Atlantic City, the ups and downs of the East Coast’s Vegas|Claudia Diaz|KnowLedge World Network|Activities|KNOWLEDGE CAPITAL

  • 2017.04.27
  • Atlantic City, the ups and downs of the East Coast’s Vegas
For many years Atlantic City was a direct competitor of Las Vegas and for decades it lived a golden age thanks to its casinos by becoming the capital of luxury and gambling on the East Coast of the USA. This city was involved in a flourishing business (that of gambling) and it attracted players from the capital of the US (Washington D.C.) and from neighboring New York City.

However, between Atlantic City and Las Vegas, there has always been a big key difference: the first, located in New Jersey in fact has never managed to emerge becoming suffocated by the fame of its competitor in Nevada. Its economy, though flourishing in some periods, has never had a solid foundation on which to land, and when they started to develop new capitals of gambling and casinos on native reservations, it suffered a strong backlash. The situation of Atlantic City, at present, is rather complicated and several casinos have already closed down and even one of the best well-known ones, the Trump Palace, could suffer the same fate at any moment (in spite of its rich and important owner).

Today Atlantic City has twelve casinos left. It is less famous and less exaggerated than Las Vegas but for many poker players and fans of slot machines is still more accessible than the gambling city in the middle of the Nevada desert. Atlantic City is in the state of New Jersey, on an island famous for its iconic wooden boardwalk. In the early twentieth century Atlantic City was the only city in New Jersey where gambling was not illegal so it was visited by over thirty million tourists a year, who come to town dreaming of making a fortune.
Atlantic City, just like New York, became a city that never slept, and not only for its casinos but for its many entertainment venues including restaurants, museums, art galleries, spas, golf clubs, shops and pubs of every kind which made it really difficult to get bored.

Most of the casinos in Atlantic City were located on the famous Boardwalk. The latter one is a long walk of about five kilometers made with strips of wood, which is located between the beach and the buildings that surround it. It was built in 1870 and this makes it the oldest in the United States. It was not made for aesthetic reasons but because the sand was blown by the wind and it invaded the hotels, the restaurants and the houses near the beach. The solution was precisely the construction of the Boardwalk which was later closed when a big hurricane devastated the area in 2012.

The first economic problems, which raised the alarm, began indeed in 2012, when Hurricane Sandy passed through the city, devastating it and resulting in high costs of reconstruction rather than to bring Atlantic City to the old splendor it deserves. However, although from the architectural point of view the city managed to recover, Hurricane Sandy forced the local administration to a remarkable financial effort and which, to date, the town hall is struggling to recover from.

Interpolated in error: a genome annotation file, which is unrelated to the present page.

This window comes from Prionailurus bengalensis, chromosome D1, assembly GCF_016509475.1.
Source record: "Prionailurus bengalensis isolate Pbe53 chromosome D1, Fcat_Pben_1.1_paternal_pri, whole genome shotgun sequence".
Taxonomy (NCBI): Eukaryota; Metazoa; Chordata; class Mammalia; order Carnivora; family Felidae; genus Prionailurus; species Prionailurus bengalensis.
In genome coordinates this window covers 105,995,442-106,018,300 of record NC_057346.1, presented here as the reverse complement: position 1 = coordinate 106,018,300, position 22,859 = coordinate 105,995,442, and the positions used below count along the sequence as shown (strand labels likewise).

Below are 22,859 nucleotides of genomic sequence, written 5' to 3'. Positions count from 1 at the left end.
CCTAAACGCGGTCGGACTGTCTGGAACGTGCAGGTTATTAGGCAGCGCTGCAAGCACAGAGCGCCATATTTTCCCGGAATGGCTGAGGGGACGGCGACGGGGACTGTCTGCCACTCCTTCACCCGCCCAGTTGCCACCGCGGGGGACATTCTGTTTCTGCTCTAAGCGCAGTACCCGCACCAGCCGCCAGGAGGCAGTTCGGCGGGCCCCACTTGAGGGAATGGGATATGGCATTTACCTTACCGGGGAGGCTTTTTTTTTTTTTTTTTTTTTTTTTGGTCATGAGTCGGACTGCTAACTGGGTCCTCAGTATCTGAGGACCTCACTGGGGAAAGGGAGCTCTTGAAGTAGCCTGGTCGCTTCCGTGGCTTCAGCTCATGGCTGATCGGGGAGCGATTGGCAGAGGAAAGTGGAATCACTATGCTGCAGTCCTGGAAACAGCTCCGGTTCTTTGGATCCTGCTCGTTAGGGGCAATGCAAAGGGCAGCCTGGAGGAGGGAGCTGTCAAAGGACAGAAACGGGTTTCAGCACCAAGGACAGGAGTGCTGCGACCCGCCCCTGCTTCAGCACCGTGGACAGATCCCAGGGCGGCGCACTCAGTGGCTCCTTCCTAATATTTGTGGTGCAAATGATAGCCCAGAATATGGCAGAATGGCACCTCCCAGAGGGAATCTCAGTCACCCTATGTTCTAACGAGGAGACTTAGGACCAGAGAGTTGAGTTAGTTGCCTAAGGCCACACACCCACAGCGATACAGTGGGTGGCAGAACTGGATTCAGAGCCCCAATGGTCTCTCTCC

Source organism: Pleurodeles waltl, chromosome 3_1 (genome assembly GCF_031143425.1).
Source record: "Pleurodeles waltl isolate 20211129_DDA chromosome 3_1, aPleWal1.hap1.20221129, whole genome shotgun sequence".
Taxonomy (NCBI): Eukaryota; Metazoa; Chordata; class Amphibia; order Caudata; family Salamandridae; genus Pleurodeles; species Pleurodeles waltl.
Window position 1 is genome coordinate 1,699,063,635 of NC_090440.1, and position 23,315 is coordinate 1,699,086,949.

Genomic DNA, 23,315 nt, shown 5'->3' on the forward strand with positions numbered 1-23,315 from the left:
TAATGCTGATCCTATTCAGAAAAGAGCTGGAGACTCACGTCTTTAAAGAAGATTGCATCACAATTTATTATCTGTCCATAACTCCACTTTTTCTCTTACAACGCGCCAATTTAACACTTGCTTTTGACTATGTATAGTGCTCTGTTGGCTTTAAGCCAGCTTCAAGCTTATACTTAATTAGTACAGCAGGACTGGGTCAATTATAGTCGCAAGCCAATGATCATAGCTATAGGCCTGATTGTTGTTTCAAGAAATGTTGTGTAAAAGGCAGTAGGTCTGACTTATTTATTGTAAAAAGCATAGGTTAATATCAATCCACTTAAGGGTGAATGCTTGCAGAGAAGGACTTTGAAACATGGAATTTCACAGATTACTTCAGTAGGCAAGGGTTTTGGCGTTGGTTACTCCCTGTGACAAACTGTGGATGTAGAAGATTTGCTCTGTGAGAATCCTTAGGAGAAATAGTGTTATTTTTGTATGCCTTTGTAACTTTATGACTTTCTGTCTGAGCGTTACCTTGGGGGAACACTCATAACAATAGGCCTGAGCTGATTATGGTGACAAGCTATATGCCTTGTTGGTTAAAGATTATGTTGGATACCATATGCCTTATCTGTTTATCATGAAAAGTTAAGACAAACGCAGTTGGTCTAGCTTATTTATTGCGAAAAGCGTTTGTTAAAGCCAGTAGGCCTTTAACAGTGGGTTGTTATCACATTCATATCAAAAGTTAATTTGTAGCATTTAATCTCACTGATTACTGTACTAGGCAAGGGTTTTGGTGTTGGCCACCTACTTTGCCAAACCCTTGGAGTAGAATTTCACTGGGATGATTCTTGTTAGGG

The natural disaster, however, is just one of the factors which contributed to bringing Atlantic City on the verge of bankruptcy. In the past eight years, the city suffered a real estate crash, with a rather significant decline in real estate prices.

Since almost all of the local economy was based around gambling, many people of Atlantic City are now in trouble and it is estimated that about a third of them live now below the poverty threshold.
Some actions have been taken to save and ‘revive’ Atlantic City because it’s a gambling mecca and many people remember its golden years and are attached to those memories. I also remember visiting the city not so many years back and I’m sad to read about its decline.
In recent months the city council decided to re-open the waterfront area, which had become a rather degraded place. Until a few years ago the waterfront area was closed off as a way to prevent the casino players a view of the sea, in the hope they remained to play inside the buildings as long as possible. Today many game rooms instead have a direct access to the waterfront, and have opened several restaurants and beach bars. Some shops, night clubs and bars were then opened for concerts and a beach volleyball court was created on the beach. A non-profit organization that takes care of the image of the casinos around the city is trying to change the image of the city, from a gambling-only town to a family-friendly entertaining place (such as Las Vegas).



  • Claudia Diaz
  • AgeHorse(UMA)
  • GenderFemale
  • JobNYU University/Literature Dept. Prof.

I’m a Professor of Spanish Literature and Theater at NYU but I’m originally from California. I enjoy taking long walks in my free time and New York City always offers something new around every corner…I simply love it! My favorite season in the City is the Fall because of the trees changing color in Central Park and Halloween which is my favorite holiday. Through my blogs I’d like to make people interested in visiting the city and my neighborhood, Brooklyn, and I’d like to show people a new perspective on the Big Apple, from a resident’s point of view.

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